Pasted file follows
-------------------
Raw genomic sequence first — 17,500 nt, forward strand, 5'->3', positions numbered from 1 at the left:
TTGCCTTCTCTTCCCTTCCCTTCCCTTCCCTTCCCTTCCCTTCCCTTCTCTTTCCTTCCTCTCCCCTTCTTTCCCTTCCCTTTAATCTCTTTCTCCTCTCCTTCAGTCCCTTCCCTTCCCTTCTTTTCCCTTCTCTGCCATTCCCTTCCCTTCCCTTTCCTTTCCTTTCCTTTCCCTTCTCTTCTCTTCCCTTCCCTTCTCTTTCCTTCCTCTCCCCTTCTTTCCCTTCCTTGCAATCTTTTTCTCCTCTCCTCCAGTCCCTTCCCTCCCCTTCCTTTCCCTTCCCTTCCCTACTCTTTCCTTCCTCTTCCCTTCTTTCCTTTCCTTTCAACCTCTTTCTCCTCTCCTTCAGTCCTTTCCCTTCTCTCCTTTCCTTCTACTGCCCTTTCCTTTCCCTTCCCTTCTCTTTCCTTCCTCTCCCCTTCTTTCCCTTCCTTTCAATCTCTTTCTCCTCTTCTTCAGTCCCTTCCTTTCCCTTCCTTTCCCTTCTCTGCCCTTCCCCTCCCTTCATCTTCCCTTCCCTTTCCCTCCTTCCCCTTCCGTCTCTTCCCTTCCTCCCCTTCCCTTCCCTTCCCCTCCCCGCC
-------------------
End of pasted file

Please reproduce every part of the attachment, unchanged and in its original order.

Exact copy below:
Raw genomic sequence first — 17,500 nt, forward strand, 5'->3', positions numbered from 1 at the left:
TTGCCTTCTCTTCCCTTCCCTTCCCTTCCCTTCCCTTCCCTTCCCTTCTCTTTCCTTCCTCTCCCCTTCTTTCCCTTCCCTTTAATCTCTTTCTCCTCTCCTTCAGTCCCTTCCCTTCCCTTCTTTTCCCTTCTCTGCCATTCCCTTCCCTTCCCTTTCCTTTCCTTTCCTTTCCCTTCTCTTCTCTTCCCTTCCCTTCTCTTTCCTTCCTCTCCCCTTCTTTCCCTTCCTTGCAATCTTTTTCTCCTCTCCTCCAGTCCCTTCCCTCCCCTTCCTTTCCCTTCCCTTCCCTACTCTTTCCTTCCTCTTCCCTTCTTTCCTTTCCTTTCAACCTCTTTCTCCTCTCCTTCAGTCCTTTCCCTTCTCTCCTTTCCTTCTACTGCCCTTTCCTTTCCCTTCCCTTCTCTTTCCTTCCTCTCCCCTTCTTTCCCTTCCTTTCAATCTCTTTCTCCTCTTCTTCAGTCCCTTCCTTTCCCTTCCTTTCCCTTCTCTGCCCTTCCCCTCCCTTCATCTTCCCTTCCCTTTCCCTCCTTCCCCTTCCGTCTCTTCCCTTCCTCCCCTTCCCTTCCCTTCCCCTCCCCGCC